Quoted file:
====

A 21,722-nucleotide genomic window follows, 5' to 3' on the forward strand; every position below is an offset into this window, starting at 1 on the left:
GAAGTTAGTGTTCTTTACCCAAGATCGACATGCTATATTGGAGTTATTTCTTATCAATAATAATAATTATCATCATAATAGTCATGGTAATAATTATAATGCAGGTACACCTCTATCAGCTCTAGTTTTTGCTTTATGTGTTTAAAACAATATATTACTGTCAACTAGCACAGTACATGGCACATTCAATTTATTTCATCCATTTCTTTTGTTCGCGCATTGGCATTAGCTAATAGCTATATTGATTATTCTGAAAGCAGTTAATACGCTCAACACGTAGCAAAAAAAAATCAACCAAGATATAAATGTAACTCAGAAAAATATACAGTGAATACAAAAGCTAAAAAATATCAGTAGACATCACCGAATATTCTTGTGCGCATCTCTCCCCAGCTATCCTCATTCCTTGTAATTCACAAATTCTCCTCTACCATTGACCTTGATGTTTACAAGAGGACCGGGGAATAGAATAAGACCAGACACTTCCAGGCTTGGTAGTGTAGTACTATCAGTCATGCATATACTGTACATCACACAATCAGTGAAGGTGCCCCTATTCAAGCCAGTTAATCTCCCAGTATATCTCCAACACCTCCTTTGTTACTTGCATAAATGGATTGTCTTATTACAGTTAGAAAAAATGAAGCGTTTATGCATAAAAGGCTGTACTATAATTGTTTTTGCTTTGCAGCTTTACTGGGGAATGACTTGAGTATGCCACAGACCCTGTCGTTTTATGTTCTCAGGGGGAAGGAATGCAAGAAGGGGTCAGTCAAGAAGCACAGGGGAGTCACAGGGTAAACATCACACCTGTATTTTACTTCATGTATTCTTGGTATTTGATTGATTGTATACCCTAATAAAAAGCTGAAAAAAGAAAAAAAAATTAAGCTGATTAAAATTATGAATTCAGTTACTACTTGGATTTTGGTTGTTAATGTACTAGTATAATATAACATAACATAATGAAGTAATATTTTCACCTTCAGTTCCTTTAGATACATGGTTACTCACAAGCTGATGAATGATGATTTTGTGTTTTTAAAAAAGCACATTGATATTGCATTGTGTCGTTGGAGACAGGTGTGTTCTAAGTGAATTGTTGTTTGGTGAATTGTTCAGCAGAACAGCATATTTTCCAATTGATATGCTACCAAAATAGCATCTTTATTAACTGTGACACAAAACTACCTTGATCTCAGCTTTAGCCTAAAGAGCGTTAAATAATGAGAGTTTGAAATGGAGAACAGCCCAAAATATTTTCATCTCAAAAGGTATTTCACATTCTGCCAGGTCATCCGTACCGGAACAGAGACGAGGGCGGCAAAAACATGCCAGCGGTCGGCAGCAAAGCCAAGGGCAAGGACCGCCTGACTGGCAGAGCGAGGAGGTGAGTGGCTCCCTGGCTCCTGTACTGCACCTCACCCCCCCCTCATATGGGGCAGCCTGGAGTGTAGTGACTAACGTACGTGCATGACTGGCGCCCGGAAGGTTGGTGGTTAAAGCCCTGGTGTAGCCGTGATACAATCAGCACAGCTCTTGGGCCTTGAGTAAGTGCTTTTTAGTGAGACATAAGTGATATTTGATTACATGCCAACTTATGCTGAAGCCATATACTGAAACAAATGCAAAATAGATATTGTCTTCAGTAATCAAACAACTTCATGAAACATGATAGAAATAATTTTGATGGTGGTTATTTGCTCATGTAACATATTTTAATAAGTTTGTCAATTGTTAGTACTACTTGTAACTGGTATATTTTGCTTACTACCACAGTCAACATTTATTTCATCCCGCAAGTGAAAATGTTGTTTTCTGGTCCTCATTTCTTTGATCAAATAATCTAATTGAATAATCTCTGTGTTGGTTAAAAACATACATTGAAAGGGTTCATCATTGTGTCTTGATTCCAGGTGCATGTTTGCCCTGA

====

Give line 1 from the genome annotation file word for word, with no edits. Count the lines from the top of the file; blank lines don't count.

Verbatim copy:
A 21,722-nucleotide genomic window follows, 5' to 3' on the forward strand; every position below is an offset into this window, starting at 1 on the left: